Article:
The FDA's recent approval of Locaserin as a weight loss medication puts serotonin back in the spotlight as a major player in controlling appetite. Clearly reducing calorie consumption is the most common way to lose weight, but this is hard to do when you can't stop polishing off the ice cream after dinner. Gratefully the neurotransmitter serotonin is better than will power because it makes the dieter feel full, even when the stomach is still somewhat empty.
Serotonin is known as a mood regulator, and many drugs that treat mood disorders increase serotonin activity. But serotonin has another critical function in the brain: it produces a sensation of satiety or satisfaction after eating, and the specific sites or receptors in the brain involved in turning off the appetite differ from those regulating mood.
The newly approved diet drug Locaserin enhances serotonin's interaction with these satiety sites, turning up the volume, as it were, so that the dieter stops eating even if there is food on your plate. The feeling is somewhat similar to no longer wanting to drink any water when our body has had enough. We may have been gulping water a minute earlier but when the thirst goes, drinking more may even feel aversive. People who feel satiated can figuratively and literally walk away from the food they were eating seconds before.
The body's signal to halt water intake is natural; we don't have to use will power to stop ourselves. And the body's signal to stop eating is also natural. Indeed, serotonin is nature's way of controlling our food intake. But of course just as someone can continue drinking beer long after the thirst is gone, many of us continue eating long after our brain is telling us to stop. (This is why we eat dessert after announcing that we can't eat another bite.)
Locaserin will make it harder, but not impossible, to continue eating after feeling full. This is probably why the results of a two year trial with the drug showed a significant but relatively small reduction in weight loss after the first treatment year, and no further weight loss after two years among those still taking the medication. 1
Locaserin does not work by itself; like antidepressants, it works by making serotonin more effective. But what if the dietary recommendations cause too little serotonin to be made? Would the drug eventually become less effective? Diets that limit or avoid carbohydrate consumption, such as the popular high protein-low carbohydrate diets of the last decade, might actually impair the potency of the weight loss drug because of low levels of serotonin.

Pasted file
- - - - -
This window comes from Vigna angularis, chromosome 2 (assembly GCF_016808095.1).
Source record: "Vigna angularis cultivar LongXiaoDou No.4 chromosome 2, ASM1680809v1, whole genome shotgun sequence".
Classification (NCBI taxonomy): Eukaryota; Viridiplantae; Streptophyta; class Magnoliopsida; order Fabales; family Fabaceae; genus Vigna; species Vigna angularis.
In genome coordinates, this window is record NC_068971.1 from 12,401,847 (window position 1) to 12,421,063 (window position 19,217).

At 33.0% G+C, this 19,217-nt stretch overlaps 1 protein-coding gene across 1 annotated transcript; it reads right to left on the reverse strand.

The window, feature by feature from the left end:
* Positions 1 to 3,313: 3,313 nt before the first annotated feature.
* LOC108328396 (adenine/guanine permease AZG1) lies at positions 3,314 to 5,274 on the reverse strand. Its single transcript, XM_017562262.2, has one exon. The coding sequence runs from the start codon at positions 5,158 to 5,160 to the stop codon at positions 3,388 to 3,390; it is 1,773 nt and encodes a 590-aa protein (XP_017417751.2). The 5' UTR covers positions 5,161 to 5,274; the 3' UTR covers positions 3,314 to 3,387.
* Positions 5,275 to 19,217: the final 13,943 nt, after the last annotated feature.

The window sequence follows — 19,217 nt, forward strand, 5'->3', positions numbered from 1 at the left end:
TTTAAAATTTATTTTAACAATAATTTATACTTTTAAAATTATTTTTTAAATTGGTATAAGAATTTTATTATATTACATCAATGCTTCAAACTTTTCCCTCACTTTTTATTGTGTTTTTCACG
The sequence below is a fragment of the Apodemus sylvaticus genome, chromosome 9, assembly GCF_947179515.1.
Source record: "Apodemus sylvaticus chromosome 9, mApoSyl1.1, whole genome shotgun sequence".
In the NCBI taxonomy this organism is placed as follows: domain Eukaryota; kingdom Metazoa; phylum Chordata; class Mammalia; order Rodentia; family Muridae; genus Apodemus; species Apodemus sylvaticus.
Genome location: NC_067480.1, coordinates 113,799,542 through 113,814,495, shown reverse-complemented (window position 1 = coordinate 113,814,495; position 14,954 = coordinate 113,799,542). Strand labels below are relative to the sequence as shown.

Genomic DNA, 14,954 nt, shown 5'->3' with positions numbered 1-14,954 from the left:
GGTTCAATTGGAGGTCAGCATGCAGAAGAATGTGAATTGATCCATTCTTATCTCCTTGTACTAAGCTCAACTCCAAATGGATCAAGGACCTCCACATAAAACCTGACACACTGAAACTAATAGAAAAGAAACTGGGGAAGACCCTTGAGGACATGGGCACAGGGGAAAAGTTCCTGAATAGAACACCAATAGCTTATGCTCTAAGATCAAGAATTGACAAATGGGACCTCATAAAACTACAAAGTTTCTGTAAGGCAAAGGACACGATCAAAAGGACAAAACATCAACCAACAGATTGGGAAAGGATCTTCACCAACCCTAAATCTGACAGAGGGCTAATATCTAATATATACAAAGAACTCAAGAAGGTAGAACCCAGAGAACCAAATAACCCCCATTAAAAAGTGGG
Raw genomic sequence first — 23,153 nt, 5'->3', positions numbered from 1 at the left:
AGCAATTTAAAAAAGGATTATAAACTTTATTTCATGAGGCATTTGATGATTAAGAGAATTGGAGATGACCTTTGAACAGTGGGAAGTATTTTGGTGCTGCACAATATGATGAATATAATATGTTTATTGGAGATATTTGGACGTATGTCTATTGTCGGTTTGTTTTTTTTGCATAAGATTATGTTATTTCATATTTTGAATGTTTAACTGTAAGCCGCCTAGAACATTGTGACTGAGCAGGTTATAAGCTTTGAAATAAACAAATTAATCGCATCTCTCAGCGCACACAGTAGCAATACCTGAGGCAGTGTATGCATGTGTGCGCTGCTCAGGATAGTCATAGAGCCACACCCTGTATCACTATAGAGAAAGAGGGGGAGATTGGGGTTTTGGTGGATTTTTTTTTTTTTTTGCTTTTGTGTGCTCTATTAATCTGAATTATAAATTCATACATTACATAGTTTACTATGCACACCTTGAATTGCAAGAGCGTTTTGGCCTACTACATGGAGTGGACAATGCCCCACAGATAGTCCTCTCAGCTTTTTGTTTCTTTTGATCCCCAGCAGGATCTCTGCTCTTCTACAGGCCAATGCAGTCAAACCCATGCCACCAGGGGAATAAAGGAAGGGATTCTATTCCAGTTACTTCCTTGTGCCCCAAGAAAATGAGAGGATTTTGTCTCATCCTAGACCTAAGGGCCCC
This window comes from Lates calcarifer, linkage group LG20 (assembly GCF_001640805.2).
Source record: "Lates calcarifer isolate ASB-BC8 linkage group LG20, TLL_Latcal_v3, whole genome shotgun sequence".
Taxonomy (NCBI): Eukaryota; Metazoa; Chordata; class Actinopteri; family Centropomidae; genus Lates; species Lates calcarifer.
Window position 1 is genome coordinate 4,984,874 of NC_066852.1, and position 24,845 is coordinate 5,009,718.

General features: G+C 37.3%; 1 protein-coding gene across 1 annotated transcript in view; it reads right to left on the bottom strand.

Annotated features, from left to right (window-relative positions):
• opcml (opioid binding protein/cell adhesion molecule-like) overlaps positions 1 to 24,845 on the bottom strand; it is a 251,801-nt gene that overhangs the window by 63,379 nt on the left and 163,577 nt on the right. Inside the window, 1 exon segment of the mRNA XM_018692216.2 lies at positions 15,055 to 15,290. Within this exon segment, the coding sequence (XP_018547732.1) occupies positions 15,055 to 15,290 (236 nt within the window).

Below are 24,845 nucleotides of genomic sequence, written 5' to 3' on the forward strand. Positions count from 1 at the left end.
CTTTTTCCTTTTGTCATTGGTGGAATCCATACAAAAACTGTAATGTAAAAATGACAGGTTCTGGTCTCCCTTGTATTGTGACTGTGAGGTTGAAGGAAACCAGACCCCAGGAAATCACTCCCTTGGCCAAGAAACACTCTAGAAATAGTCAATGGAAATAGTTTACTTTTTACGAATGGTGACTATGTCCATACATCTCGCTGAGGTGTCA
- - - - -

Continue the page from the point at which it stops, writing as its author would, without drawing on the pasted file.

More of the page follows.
It's important to note that serotonin is made only when non-fruit carbohydrates are eaten with little or no protein. Protein prevents the uptake into the brain of the amino acid tryptophan, the building block of serotonin. Increasing one's serotonin production naturally is as easy as eating 25-30 g of non-fruit carbohydrate, with little, if any, fat and protein, approximately one half hour before mealtime. I assume that the subjects in the Locaserin clinical trials followed conventional weight loss diets, so presumably enough carbohydrate was eaten to provide the brain with serotonin. However, if diets are recommended that prevent serotonin from being made, this weight loss drug may decrease its efficacy.
I had two other concerns pop out after reading about the clinical trials: why wasn't weight lost during the second year? All the subjects still had a considerable amount of weight to lose, but progress was halted. And those who were switched without their knowledge from the drug to placebo during the second year gained back all their weight. Why?
It's important to note that all weight loss pharmaceuticals, Locaserin is not the magic weight loss pill. It won't eliminate one's personal triggers to overeat, i.e. exhaustion, stress, overwork, financial concerns, bad marriages or loneliness. But by giving the dieter control over food intake, perhaps he or she can now focus on what caused the overeating and develop strategies to resolve those problems so the weight will not be regained.
1 Smith, BM Weissman NJ Anderson CM et al Multicenter, Placebo Controlled Trial of Lorcaserin for Weight Management. NEJ of Med. 2010:363:245-256